Mezcal: Ancient Spirit

They say, “Champagne is for the rich, Fortuna Mezcal is for the wise”.

Amidst growing popularity with Toronto’s mixologists, Fortuna Week arrived this past February showcasing different “Mezcal experiences” across Toronto. Reposado Bar on Ossington St. presented a “Fortuna Saloon Master Class” with Maestro Mezcalero Ignacio Martínez delivered in Zapotecan and translated into English.

Reposado is tequila aged in oak between two months and one year. In Spanish, it literally means, “rested”, and it is here at Reposado where we can sidle up to the bar and taste the most extensive selection of pure tequila in Toronto, as well as mezcal cocktails.

Within an adjacent room, sweetly incensed and candlelit, we are seated and presented a range of hand-crafted Fortuna Mezcal. Mezcal, or “cooked agave”, is a Mexican spirit produced in Oaxaca. Tequila is a type of Mezcal, but a major difference begins before distillation when tequila is steamed, while mezcal is roasted in an underground pit. The roasting gives it a smoky flavor like a Single Malt Scotch or a Lapsang Souchong tea.

Martínez shares with us the patient and meticulous process of his family’s facility in San Dionisio Ocotepec, Oaxaca. His agave plants require 8 to 12 years of growth before harvesting. The hearts of the plants are then roasted in a deep pit of earth for three days, after which point a horse-turned stone wheel mashes these “piñas” to a pulp. Left to ferment in wooden barrels, the liquid is then double-distilled in copper pots and bottled.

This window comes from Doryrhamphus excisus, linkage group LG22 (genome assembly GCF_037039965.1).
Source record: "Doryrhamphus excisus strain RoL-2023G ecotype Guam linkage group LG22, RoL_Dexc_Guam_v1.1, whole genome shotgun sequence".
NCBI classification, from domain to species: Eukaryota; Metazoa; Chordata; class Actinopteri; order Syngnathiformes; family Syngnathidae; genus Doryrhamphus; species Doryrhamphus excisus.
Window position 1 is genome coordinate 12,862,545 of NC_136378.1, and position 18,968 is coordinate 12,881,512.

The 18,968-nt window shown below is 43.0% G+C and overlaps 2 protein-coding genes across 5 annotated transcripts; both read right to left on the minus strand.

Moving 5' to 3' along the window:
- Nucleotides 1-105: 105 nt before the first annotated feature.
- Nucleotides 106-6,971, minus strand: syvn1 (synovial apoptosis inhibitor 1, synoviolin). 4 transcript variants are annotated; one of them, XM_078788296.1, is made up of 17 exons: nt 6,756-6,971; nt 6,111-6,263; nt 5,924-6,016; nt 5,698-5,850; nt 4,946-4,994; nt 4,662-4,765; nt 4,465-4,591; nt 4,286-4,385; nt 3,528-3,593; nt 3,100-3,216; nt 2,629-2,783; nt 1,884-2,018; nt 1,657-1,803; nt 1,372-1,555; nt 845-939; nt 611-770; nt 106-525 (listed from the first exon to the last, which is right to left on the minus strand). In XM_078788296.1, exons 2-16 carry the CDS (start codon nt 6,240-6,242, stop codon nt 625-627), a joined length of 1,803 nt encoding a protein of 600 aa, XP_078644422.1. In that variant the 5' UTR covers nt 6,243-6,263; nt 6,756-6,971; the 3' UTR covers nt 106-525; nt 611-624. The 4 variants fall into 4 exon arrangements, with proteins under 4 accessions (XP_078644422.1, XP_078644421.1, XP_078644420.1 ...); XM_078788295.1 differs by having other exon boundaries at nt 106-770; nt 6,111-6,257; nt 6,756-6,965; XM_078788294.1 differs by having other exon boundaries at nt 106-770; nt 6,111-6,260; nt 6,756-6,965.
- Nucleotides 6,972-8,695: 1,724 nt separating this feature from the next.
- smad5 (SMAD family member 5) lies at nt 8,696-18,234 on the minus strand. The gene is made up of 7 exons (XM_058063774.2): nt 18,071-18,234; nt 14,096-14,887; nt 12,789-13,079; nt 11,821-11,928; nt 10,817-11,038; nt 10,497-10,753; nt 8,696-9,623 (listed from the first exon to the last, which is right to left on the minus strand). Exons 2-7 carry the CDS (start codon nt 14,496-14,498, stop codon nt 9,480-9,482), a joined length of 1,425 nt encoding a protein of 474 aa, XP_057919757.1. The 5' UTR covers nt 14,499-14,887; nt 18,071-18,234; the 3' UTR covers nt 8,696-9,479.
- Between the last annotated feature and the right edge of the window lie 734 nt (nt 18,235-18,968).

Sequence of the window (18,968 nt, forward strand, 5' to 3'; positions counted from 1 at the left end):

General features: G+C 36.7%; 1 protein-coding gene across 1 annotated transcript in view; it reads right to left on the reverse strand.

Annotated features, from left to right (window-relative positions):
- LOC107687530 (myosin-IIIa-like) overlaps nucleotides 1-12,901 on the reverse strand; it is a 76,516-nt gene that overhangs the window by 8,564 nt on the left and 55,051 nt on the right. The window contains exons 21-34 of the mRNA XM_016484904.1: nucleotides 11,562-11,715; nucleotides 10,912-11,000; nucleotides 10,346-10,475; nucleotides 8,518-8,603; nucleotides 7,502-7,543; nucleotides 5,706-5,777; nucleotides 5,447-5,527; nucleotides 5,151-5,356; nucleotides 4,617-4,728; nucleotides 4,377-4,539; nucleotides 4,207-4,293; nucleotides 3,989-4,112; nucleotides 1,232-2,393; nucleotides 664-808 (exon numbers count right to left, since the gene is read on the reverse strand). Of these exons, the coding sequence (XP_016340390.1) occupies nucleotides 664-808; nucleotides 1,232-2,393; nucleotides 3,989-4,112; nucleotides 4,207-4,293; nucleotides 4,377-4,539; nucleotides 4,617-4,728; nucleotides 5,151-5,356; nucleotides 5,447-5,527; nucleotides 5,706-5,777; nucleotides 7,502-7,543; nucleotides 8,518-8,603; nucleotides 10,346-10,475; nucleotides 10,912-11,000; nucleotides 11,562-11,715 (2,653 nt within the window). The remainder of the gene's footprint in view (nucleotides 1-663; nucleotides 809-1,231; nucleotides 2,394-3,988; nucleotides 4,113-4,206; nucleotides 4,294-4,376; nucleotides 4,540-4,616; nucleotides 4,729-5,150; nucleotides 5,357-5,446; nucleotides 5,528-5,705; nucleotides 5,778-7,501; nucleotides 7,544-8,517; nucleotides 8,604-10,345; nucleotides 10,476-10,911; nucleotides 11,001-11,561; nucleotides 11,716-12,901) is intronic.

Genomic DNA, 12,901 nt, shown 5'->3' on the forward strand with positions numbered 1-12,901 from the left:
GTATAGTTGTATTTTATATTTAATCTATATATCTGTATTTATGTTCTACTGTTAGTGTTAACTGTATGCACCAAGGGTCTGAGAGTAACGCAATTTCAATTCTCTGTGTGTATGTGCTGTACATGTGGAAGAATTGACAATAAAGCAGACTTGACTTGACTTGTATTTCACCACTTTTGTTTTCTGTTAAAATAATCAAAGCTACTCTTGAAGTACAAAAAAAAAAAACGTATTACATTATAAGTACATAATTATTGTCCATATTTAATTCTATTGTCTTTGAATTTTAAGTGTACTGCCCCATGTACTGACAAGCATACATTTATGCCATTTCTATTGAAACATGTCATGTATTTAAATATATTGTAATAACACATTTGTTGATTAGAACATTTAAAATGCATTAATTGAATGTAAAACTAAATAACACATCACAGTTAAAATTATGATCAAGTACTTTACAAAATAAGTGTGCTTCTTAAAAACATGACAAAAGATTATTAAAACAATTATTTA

Rustic but refined, the mescal to which we are treated is well balanced and exudes warmth, smoke, and an herbaceous, slightly citric essence. In traditional ritualistic fashion we drink the mezcal with sliced oranges sprinkled with “fire salt” —worms from the agave plant that are harvested and roasted in the oven, and then mashed up with rock salt and red chili powder. “Why worms?” I ask. The worm, sometimes found in the bottle, gives a slightly more fatty flavour.

We sample a range of pure, organic, crystalline spirit. The higher the alcohol, the stronger the colour and flavour. As we go up in percentage, the liquid becomes darker and golden. It can also been enjoyed in cocktails, of course, and in addition to Reposado, The Harbord Room on Harbord St. lays claim to the winning cocktail at the first ever Mezcal Cocktail Competition in Canada, held at The Drake Hotel. (See Fortuna Cocktail Recipes Here).

We are happy to hear that $1 from every bottle sold goes to the Fortune Foundation which funds sustainable techniques for ecological production methods to protect the ancestral land and the surrounding nature. Cheers, in Zapotecan, is “Stichebeu!

For more about Fortuna Mezcal, go to

Leave a Reply

Your email address will not be published. Required fields are marked *